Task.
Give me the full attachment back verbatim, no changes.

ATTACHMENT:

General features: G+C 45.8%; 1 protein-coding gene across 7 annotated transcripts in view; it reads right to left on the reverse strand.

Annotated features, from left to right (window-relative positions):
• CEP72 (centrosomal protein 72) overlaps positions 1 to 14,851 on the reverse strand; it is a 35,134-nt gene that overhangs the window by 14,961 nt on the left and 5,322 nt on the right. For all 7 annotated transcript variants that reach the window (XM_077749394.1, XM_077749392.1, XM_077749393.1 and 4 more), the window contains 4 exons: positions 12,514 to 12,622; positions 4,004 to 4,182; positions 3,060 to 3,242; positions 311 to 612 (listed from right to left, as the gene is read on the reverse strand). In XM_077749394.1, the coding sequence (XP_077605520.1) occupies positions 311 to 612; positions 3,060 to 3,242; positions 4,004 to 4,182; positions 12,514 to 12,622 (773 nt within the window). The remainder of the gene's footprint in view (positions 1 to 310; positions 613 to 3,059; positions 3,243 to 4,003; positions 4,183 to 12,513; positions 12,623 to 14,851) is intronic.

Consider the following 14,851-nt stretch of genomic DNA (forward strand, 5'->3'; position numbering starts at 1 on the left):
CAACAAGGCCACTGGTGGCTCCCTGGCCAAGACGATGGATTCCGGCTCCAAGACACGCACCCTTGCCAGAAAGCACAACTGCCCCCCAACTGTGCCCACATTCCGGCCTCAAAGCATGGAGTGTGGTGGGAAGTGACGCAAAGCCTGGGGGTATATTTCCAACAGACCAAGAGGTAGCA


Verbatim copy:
General features: G+C 45.8%; 1 protein-coding gene across 7 annotated transcripts in view; it reads right to left on the reverse strand.

Annotated features, from left to right (window-relative positions):
• CEP72 (centrosomal protein 72) overlaps positions 1 to 14,851 on the reverse strand; it is a 35,134-nt gene that overhangs the window by 14,961 nt on the left and 5,322 nt on the right. For all 7 annotated transcript variants that reach the window (XM_077749394.1, XM_077749392.1, XM_077749393.1 and 4 more), the window contains 4 exons: positions 12,514 to 12,622; positions 4,004 to 4,182; positions 3,060 to 3,242; positions 311 to 612 (listed from right to left, as the gene is read on the reverse strand). In XM_077749394.1, the coding sequence (XP_077605520.1) occupies positions 311 to 612; positions 3,060 to 3,242; positions 4,004 to 4,182; positions 12,514 to 12,622 (773 nt within the window). The remainder of the gene's footprint in view (positions 1 to 310; positions 613 to 3,059; positions 3,243 to 4,003; positions 4,183 to 12,513; positions 12,623 to 14,851) is intronic.

Consider the following 14,851-nt stretch of genomic DNA (forward strand, 5'->3'; position numbering starts at 1 on the left):
CAACAAGGCCACTGGTGGCTCCCTGGCCAAGACGATGGATTCCGGCTCCAAGACACGCACCCTTGCCAGAAAGCACAACTGCCCCCCAACTGTGCCCACATTCCGGCCTCAAAGCATGGAGTGTGGTGGGAAGTGACGCAAAGCCTGGGGGTATATTTCCAACAGACCAAGAGGTAGCA